Antony Chiang is a pretty sought-after guy. Less than a month into his new job leading the Dogwood Health Trust — which is poised to spend $50 million to $75 million a year to dramatically improve health outcomes and health equity in 18 Western North Carolina counties and on the Qualla Boundary of the Eastern Band of Cherokee Indians — Chiang, 51, spoke to Xpress in an exclusive conversation for this fall’s nonprofit special issue.
Before we dive into what’s on the horizon for you and Dogwood Health Trust, let’s take a moment to look back at your previous position as founding president of the Empire Health Foundation in Spokane, Wash. What aspects of your 10-year leadership of Empire are you proudest of?
I’m going to answer that on two levels. At the highest level, what I’m most proud of is helping, in partnership with the founding board, to write the DNA of an organization that fundamentally cares about moving the needle — and moving the needle on health equity. Neither one of those is a given.
I think when most people ask that question, what they mean is, are we proud of the reduction of the uninsured from 17% down to 3%? Yes, amazingly proud of that. Are we proud of reducing the number of kids entering foster care by about 15% this year so far, toward a 50% goal? Absolutely proud of that. Reducing out-of-school suspensions by 64% in three years at the lowest-income high school in Spokane? Absolutely proud of these different initiatives to the point that, because of my first answer, it’s hard to choose. Sixty percent increase in primary care physicians being trained in the region. What’s nice is I can just rattle these off.
For me, it’s about how we created the DNA of Empire’s approach to the work. Both our community partners and the board now expect that from the staff. It’s not OK to just shotgun the money out: We have to think about our toughest issues and how to change them permanently.
What drew you to the opportunity at Dogwood?
The main thing that’s driven my career decisions has always been asking the question: Will this new opportunity allow me to have more impact and make a bigger difference than the one that I’m potentially leaving? So I looked at the incredible passion and readiness of this board — especially over DEI [diversity, equity and inclusion] and health equity — and an opportunity to, again, build an organization from scratch.
People label me a startup person, and I do love startups. I find it exciting to build, so certainly a huge factor was the opportunity to start something.
But I have to give a lot of credit to this board: I would not be here if it were not for the passion of this board. As you may have seen looking at the work at Empire Health Foundation, a lot of incredible things are happening there. The potential had to be even higher here for me to leave.
Like Dogwood Health Trust, Empire came into being as the result of the acquisition of a nonprofit health system by a for-profit company. Over 10 years, you more than tripled Empire’s effective assets. How was that possible?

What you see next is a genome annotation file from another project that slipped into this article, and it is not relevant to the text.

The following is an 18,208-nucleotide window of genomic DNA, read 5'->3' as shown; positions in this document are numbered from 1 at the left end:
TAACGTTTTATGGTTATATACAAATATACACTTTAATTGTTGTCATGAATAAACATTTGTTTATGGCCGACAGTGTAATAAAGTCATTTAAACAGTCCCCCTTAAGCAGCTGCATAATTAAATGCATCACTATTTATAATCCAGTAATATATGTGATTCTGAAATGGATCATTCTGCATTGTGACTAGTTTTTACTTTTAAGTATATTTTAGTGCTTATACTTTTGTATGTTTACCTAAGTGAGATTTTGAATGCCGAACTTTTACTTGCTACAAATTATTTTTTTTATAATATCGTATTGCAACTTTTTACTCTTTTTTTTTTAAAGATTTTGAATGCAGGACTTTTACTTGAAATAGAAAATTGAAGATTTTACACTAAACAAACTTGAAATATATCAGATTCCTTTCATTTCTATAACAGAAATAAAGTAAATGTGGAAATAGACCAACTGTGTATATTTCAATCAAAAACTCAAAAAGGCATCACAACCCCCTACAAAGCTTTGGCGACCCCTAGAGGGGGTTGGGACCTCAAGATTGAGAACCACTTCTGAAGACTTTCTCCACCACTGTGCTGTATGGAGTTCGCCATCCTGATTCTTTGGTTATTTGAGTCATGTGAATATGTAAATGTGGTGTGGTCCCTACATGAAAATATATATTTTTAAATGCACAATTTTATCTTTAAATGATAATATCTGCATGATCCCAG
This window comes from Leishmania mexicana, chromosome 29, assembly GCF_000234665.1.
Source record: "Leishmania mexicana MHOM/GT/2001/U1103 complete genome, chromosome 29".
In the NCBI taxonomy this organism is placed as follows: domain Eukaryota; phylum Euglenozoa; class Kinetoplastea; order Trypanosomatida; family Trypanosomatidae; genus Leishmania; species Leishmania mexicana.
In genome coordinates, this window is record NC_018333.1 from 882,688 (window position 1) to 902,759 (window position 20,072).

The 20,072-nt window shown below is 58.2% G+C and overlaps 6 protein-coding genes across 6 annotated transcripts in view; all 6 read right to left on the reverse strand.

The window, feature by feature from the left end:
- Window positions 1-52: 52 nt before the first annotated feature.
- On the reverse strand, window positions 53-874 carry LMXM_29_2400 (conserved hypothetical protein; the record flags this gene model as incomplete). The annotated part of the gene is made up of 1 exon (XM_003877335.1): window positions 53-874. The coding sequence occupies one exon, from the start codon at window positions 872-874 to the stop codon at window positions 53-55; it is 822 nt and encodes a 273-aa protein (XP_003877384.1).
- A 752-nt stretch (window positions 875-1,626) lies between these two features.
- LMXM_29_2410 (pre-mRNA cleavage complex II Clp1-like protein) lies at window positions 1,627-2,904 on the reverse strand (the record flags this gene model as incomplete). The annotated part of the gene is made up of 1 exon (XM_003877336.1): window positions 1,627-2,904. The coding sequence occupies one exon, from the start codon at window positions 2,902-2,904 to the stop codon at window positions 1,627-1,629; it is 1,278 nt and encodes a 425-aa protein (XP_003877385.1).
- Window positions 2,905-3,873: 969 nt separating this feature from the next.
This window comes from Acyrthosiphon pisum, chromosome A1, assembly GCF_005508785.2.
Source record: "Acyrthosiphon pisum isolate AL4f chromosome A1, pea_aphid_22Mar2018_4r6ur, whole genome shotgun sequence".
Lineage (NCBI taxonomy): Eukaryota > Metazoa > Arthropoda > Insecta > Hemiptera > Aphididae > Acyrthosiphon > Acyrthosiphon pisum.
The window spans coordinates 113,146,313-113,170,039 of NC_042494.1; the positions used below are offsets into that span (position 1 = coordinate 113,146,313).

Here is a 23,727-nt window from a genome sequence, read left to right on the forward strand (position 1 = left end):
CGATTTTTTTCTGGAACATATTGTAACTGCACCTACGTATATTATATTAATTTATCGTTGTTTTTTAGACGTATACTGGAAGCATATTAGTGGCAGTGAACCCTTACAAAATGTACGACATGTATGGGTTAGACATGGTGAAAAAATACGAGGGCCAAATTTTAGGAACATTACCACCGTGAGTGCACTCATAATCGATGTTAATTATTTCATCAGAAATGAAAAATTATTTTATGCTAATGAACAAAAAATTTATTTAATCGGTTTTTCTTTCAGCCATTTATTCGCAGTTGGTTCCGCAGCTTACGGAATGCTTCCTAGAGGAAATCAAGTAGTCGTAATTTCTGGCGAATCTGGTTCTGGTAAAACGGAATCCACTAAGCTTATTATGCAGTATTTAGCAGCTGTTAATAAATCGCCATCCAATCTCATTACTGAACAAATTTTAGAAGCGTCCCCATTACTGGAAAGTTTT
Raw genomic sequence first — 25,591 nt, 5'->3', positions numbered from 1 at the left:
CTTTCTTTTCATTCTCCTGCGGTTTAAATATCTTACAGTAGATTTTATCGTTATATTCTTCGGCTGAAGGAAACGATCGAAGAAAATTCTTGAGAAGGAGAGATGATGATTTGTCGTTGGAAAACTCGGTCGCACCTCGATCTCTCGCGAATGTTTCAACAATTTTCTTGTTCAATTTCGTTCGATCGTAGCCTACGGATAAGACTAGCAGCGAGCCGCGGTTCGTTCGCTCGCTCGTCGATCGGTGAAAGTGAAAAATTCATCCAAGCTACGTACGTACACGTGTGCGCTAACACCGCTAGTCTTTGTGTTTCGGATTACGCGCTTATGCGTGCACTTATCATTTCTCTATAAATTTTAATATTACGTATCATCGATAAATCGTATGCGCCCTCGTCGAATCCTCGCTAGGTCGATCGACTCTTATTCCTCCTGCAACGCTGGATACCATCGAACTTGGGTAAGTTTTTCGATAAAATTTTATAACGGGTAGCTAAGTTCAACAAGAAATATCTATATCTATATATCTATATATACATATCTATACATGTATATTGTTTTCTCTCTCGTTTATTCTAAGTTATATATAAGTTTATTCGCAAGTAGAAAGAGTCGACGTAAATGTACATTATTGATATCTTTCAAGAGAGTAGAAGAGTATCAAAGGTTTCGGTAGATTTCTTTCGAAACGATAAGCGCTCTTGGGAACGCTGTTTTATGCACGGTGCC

It just recently went up by $20 million. We were able to enforce some charity care covenants with CHS, the equivalent of HCA — a publicly traded hospital system that had acquired the nonprofit health system that had created the Empire Foundation. After some 2 1/2 years of litigation, and going into the trial stage with an extremely strong position, CHS settled, and part of that settlement was adding $20 million effectively to the endowment.
Additionally, when we began to have early wins on the impact work — reducing childhood obesity early wins, or reducing the uninsurance rate early wins — that’s very appealing to co-investors. So we were able to attract even more funding to the region. When I left, Empire Health Foundation was governing or managing about $70 million per year, about 90% of which was other people’s money, both public and private.
Going back to the first part of your answer: At Dogwood Health Trust, you are charged with overseeing Gibbins Advisors, the independent monitor for the transaction. How will you approach holding HCA accountable for the commitments it made as part of the deal to acquire Mission Health?
Aside from Dogwood’s well-defined legal and contractual roles overseeing the independent monitor, I would say more generally that we have a vested interest in honoring the legacy of the nonprofit system to ensure that the covenants are upheld. And to do so in a way that not only are we representing the community’s interests, but we are also doing so with good stewardship in partnering with HCA.
Because the reality is that HCA will, in running Mission, represent the single largest health care provider in this region. How could we be an effective health foundation without partnering with the largest health care provider in the region? And yet it’s a dual relationship: We also need to hold them accountable for what they committed to.
The independent monitor, which we did not have in eastern Washington, gives a wonderful platform for that dual role. I’m pleased that the choice was approved by the attorney general, and I’m looking forward to working with Gibbins as independent monitor. There’s a lot of wonderful structure that we didn’t have in eastern Washington, and so Empire Health Foundation had to wear all the hats at the same time, which was much more challenging than I think it’ll be in this situation.
Believe me, I just got done with three years of litigation — we will absolutely do whatever is necessary here at Dogwood [to hold HCA accountable], but [we will] have a structure where it’s not about personalities, it’s not about, “Well, we don’t want to offend so-and-so because we’re partnering with them on such and such,” which is a real possibility. Here, we have someone else to say, “Here are the standards, here’s what’s in the contract. We see a yellow flag.”
Will the independent monitor look back at the moves HCA has made since the transaction closed?
What’s the outlook on hiring for the foundation?
We will need to build a team. It’ll be a lot of fun: I love building teams!